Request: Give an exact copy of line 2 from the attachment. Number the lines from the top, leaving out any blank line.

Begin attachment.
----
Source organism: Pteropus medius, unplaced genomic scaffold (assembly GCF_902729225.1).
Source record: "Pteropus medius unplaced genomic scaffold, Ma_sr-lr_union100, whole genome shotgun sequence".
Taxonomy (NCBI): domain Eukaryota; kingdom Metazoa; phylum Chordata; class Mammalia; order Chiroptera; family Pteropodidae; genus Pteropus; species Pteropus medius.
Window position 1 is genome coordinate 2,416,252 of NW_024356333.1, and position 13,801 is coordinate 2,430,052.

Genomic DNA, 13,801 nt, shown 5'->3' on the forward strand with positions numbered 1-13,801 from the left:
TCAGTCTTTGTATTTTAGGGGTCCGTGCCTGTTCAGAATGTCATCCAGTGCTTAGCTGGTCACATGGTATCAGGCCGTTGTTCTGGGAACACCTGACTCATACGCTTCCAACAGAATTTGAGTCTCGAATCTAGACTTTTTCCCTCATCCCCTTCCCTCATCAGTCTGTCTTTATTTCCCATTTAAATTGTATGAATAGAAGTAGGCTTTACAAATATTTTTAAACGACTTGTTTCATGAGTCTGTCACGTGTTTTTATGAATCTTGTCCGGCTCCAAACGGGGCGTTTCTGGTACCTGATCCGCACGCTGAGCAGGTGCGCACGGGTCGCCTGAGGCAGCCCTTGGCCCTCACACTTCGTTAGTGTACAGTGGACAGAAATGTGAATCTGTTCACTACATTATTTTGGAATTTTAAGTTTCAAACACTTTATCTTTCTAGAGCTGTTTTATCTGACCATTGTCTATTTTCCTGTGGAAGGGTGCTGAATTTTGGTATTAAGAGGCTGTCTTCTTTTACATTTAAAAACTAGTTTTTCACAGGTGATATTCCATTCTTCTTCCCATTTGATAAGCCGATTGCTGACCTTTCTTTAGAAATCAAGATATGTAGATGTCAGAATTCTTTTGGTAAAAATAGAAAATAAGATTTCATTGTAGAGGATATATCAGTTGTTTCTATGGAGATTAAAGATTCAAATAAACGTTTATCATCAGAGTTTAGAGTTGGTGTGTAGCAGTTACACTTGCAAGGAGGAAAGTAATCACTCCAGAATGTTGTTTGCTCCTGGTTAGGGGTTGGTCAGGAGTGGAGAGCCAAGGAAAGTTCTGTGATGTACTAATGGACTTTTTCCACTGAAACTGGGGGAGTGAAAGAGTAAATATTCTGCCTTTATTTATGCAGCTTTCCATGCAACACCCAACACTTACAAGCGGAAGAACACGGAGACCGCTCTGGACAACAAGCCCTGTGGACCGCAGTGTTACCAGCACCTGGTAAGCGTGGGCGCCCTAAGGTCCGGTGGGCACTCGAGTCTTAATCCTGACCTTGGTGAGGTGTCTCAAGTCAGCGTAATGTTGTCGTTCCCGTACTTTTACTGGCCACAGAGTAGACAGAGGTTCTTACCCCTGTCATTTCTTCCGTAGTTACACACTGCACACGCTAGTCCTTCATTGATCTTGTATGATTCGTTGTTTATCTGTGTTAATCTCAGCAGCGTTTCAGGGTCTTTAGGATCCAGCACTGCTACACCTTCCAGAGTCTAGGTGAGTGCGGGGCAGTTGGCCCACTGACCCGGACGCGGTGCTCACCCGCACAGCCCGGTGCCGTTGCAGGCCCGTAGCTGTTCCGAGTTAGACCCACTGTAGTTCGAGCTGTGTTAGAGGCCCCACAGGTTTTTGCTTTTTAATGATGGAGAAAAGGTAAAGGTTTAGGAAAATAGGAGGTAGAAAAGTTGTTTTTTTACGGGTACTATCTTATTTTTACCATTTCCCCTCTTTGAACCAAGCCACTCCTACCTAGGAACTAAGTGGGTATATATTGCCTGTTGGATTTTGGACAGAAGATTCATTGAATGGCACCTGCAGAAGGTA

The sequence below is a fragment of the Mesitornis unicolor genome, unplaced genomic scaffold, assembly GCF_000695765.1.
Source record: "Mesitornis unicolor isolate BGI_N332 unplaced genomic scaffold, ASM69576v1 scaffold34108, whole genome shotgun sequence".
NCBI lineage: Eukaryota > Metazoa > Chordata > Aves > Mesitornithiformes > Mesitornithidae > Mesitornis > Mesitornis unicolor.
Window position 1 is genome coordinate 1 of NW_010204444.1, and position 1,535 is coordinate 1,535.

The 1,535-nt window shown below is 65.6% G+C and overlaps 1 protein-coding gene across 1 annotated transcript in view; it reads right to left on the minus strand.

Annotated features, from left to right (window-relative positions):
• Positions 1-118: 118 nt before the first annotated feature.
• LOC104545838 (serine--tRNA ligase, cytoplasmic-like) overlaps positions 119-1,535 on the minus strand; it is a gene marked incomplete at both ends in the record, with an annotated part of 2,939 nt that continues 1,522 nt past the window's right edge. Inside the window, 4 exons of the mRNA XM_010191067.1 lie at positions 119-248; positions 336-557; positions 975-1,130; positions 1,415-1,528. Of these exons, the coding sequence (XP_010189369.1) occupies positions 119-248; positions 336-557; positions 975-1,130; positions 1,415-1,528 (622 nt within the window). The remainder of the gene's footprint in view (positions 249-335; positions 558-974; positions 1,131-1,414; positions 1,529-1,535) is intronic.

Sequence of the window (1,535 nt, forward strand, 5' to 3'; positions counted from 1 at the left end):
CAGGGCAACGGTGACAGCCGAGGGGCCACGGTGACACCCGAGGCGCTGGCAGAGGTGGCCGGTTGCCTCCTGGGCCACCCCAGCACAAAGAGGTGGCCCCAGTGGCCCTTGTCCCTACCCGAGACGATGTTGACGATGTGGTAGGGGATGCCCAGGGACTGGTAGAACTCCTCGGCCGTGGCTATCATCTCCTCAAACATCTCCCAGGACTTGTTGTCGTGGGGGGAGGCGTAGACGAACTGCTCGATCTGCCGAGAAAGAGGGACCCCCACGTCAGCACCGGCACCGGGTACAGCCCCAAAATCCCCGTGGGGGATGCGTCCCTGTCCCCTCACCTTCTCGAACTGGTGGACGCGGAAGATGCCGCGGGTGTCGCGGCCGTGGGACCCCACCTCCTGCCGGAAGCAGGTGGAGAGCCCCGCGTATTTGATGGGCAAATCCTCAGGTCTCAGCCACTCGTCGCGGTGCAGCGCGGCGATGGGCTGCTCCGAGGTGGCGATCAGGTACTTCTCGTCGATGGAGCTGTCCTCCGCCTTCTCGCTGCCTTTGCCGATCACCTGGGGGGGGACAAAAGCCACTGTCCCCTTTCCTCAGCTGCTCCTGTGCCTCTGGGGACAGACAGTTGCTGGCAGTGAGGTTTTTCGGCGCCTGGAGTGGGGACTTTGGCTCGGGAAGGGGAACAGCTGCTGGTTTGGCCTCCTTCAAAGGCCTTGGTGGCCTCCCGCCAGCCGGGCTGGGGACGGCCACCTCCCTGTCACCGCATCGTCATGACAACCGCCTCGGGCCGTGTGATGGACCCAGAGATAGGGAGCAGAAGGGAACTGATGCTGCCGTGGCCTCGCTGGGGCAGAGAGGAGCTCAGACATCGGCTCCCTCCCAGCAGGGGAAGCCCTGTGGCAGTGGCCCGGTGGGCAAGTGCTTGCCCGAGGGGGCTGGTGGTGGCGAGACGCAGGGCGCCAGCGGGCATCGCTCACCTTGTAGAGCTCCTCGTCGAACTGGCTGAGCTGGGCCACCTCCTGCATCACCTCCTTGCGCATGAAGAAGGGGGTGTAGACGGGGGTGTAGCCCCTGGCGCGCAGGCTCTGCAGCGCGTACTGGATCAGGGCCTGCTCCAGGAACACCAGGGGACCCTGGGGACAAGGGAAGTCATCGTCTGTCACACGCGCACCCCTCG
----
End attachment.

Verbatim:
Source record: "Pteropus medius unplaced genomic scaffold, Ma_sr-lr_union100, whole genome shotgun sequence".